Last week Zoe Saldana came under fire for being cast as singer and activist Nina Simone in the upcoming biopic “Nina.” The controversy has centered around Saldana having to don blackface and a prosthetic nose to portray the singer more authentically. The issue has brought up questions regarding the continued lack of diversity in Hollywood.
Let’s first address the idea that Zoe Saldana is somehow not black enough to play Nina Simone, whose wide nose and full lips were distinct features. This idea only serves to further divide the African diaspora through colorism, as if skin tones and shades are what make you black. While she has broken through and been cast in mainstream movies, Saldana is Afro Latina and has certainly dealt with Hollywood racism on some level.
The outrage isn’t about Saldana being black enough to be a representative of diversity in an otherwise mostly white industry. The outrage is bigger than Saldana; it’s rooted in tokenism and the history of exclusion of those with African features who don’t fit into the Eurocentric aesthetic. It’s about the artificial limits placed on the appearance of blackness, and how casting the whitest black woman they could find fails to honor the memory of Nina Simone.
In discussing Simone’s history as an activist who spoke on the importance of authentic representation, Lisa Respers France, a senior producer for CNN’s Digital Entertainment section notes:
“To have such a woman portrayed by someone in blackface is such an affront that even before the film’s release there are calls to boycott it.”
We can take it even further to ask why it seems artificial limits are placed more on black women in the media than they are on black men. Until recently, it was hard to find a black woman on television who didn’t look like Tracee Ellis Ross with her lighter skin and loose spiral curls, or Stacy Dash with straight hair, bronze skin and green eyes. Saldana as Nina Simone reinforces this limited idea of blackness.
Black men don’t seem to suffer the same limits in the portrayal of prominent figures. Think Jamie Fox as Ray Charles, David Oyelowo as Martin Luther King Jr, Chadwick Boseman as James Brown, or Will Smith as Muhammad Ali. Not only do these actors represent a range of the appearance of blackness, their natural features are part of what made them believable as the iconic figures they played.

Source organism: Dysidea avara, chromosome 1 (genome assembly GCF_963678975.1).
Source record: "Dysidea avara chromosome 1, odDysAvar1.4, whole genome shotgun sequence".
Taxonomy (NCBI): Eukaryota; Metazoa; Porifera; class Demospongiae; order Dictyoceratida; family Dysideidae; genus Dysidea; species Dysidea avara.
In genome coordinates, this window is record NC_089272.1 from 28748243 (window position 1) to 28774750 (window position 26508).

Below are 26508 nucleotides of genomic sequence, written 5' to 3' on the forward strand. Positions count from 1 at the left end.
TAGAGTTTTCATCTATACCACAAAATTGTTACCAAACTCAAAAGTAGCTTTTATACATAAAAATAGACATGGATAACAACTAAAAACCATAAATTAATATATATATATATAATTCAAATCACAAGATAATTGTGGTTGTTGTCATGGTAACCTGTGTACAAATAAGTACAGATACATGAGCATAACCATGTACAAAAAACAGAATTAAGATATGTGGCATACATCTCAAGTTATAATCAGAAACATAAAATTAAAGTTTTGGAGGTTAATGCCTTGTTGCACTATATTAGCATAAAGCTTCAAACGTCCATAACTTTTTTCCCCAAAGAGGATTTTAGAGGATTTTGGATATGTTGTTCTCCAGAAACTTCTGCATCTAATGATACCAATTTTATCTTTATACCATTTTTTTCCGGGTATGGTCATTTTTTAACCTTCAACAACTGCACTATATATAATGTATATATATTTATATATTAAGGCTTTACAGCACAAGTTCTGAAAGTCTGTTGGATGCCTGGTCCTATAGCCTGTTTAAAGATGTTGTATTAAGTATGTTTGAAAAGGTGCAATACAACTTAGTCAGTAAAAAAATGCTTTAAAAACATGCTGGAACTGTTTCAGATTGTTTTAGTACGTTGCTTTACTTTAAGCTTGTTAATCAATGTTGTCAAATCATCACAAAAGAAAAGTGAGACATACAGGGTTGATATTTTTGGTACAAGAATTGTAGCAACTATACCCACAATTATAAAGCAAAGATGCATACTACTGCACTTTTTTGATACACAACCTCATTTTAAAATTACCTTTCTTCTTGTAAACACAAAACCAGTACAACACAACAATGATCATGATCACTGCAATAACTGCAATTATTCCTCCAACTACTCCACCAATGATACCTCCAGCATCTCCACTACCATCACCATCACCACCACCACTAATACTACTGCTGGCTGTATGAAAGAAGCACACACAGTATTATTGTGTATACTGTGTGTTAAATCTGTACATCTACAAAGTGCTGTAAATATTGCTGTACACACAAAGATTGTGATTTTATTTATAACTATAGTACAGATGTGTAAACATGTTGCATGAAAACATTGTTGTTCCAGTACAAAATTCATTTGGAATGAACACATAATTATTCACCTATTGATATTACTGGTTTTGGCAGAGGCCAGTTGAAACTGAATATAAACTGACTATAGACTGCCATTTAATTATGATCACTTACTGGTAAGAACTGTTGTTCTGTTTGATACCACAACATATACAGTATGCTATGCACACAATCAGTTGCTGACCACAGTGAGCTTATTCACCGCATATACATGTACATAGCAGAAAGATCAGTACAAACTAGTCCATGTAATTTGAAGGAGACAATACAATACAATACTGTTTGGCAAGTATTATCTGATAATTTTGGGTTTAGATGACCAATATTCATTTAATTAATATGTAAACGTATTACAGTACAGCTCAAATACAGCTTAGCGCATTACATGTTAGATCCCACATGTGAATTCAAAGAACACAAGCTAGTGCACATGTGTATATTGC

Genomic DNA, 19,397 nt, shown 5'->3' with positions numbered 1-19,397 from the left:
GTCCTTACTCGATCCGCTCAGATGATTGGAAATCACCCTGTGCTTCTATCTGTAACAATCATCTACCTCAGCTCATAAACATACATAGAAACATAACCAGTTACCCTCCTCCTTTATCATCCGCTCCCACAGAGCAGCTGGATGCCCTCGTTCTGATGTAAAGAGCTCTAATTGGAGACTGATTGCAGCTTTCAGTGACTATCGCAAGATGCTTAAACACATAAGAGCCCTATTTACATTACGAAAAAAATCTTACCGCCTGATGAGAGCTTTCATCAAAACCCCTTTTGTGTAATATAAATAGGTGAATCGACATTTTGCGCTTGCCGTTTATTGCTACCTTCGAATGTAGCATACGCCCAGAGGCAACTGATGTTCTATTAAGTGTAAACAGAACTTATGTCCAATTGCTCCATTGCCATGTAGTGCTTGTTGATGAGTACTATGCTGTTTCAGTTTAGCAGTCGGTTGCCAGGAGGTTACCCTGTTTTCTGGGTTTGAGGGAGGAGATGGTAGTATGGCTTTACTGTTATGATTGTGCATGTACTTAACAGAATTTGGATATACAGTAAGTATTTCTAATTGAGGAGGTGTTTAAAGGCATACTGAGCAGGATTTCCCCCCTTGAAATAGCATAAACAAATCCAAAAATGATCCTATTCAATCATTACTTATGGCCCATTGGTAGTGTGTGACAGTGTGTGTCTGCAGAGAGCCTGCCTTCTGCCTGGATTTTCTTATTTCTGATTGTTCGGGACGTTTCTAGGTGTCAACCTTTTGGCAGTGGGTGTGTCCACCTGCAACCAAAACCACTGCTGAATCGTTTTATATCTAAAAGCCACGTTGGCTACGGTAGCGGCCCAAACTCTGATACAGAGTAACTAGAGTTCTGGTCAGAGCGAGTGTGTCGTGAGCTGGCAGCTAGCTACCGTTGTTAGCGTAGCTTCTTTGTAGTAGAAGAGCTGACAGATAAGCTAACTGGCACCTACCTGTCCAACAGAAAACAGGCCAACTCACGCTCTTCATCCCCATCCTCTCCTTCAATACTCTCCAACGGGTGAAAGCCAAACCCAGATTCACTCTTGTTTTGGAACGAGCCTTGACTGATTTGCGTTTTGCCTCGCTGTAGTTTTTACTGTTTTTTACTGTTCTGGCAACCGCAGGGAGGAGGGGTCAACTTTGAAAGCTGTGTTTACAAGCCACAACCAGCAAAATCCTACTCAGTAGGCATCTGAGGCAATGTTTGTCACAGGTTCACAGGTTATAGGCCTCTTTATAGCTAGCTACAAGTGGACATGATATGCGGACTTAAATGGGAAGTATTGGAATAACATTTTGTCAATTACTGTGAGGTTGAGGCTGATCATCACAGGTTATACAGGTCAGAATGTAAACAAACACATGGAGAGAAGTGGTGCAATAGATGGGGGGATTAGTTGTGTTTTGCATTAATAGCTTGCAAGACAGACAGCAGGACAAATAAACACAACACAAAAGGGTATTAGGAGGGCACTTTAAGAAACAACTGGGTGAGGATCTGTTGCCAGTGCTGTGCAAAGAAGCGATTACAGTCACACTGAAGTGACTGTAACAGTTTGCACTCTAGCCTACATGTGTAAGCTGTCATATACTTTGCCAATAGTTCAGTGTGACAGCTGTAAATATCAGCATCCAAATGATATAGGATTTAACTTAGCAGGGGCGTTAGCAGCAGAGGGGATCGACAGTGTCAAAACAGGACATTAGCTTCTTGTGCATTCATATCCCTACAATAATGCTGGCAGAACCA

And for me, this is the ultimate reason Saldana is not a good fit to play Nina Simone. Setting aside the blackface and altered features, watching the trailer for “Nina” reveals that Saldana simply does not embody the character of Nina Simone in a convincing and compelling way.
Robert L. Johnson, founder and chairman of RLJ Entertainment, which acquired the film for distribution believes Saldana’s performance should stand on its own, rather than being judged based on likeness. However, it is the mismatch in likeness that makes it even more clear that Saldana was not the best casting choice.
When I watch the trailer, all see is Saldana, whose mannerisms bleed through with familiarity. Sure, Saldana probably considers this role the performance of her life, but simply does not embody Nina Simone. This has nothing to do with her ability as an actress, but rather highlights the reality that when playing a prominent and iconic figure, likeness is important.
Not only is her accent inconsistent, neither her voice nor her presence capture the depth and complexity of Nina Simone. Where Saldana’s characters in “Avatar” and “Guardians of the Galaxy” felt powerful, something about her portrayal of Nina Simone seemed delicate. Even in at her most tired and broken moments, I cannot imagine Simone ever being anything other than robust, often to the point of downright abrasiveness.
Beyond the issues of colorism and Hollywood racism, I believe Saldana was mis-cast for the role of Nina Simone. And there are plenty of other actresses who might have been better suited without the need for blackface or prosthetic features. More importantly, they’d have been better suited because closer likeness would make their portrayals more believable.
I have no plans to boycott the film. It’s not Saldana’s fault that she was cast incorrectly. She’s clearly excited and feels a connection to the story. Unfortunately, however she feels about the performance, “Nina” will always be mired in controversy, that has nothing to do with Nina Simone’s story and everything to do with the reality that Saldana just wasn’t right for the role.Image Credits: RLJ Entertainment, The Estate of Nina Simone, Lisa Respers France